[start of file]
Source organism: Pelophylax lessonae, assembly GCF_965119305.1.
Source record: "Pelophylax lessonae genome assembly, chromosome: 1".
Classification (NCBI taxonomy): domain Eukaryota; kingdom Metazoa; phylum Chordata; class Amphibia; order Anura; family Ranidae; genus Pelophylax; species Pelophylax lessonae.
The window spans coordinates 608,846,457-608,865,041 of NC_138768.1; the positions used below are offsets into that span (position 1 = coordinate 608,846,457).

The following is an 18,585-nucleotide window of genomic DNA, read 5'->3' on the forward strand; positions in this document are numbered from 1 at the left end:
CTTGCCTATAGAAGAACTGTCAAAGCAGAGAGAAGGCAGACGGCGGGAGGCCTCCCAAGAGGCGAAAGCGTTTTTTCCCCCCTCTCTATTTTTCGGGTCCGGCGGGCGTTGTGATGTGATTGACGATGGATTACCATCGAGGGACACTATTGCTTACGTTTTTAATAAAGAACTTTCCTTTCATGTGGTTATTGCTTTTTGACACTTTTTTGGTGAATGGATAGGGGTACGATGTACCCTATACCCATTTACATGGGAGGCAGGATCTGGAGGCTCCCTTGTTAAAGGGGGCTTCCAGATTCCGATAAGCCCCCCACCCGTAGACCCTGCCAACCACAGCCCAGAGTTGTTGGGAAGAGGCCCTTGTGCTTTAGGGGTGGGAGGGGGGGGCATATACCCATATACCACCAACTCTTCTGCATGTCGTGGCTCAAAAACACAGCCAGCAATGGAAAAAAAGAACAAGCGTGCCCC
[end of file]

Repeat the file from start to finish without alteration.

Source organism: Pelophylax lessonae, assembly GCF_965119305.1.
Source record: "Pelophylax lessonae genome assembly, chromosome: 1".
Classification (NCBI taxonomy): domain Eukaryota; kingdom Metazoa; phylum Chordata; class Amphibia; order Anura; family Ranidae; genus Pelophylax; species Pelophylax lessonae.
The window spans coordinates 608,846,457-608,865,041 of NC_138768.1; the positions used below are offsets into that span (position 1 = coordinate 608,846,457).

The following is an 18,585-nucleotide window of genomic DNA, read 5'->3' on the forward strand; positions in this document are numbered from 1 at the left end:
CTTGCCTATAGAAGAACTGTCAAAGCAGAGAGAAGGCAGACGGCGGGAGGCCTCCCAAGAGGCGAAAGCGTTTTTTCCCCCCTCTCTATTTTTCGGGTCCGGCGGGCGTTGTGATGTGATTGACGATGGATTACCATCGAGGGACACTATTGCTTACGTTTTTAATAAAGAACTTTCCTTTCATGTGGTTATTGCTTTTTGACACTTTTTTGGTGAATGGATAGGGGTACGATGTACCCTATACCCATTTACATGGGAGGCAGGATCTGGAGGCTCCCTTGTTAAAGGGGGCTTCCAGATTCCGATAAGCCCCCCACCCGTAGACCCTGCCAACCACAGCCCAGAGTTGTTGGGAAGAGGCCCTTGTGCTTTAGGGGTGGGAGGGGGGGGCATATACCCATATACCACCAACTCTTCTGCATGTCGTGGCTCAAAAACACAGCCAGCAATGGAAAAAAAGAACAAGCGTGCCCC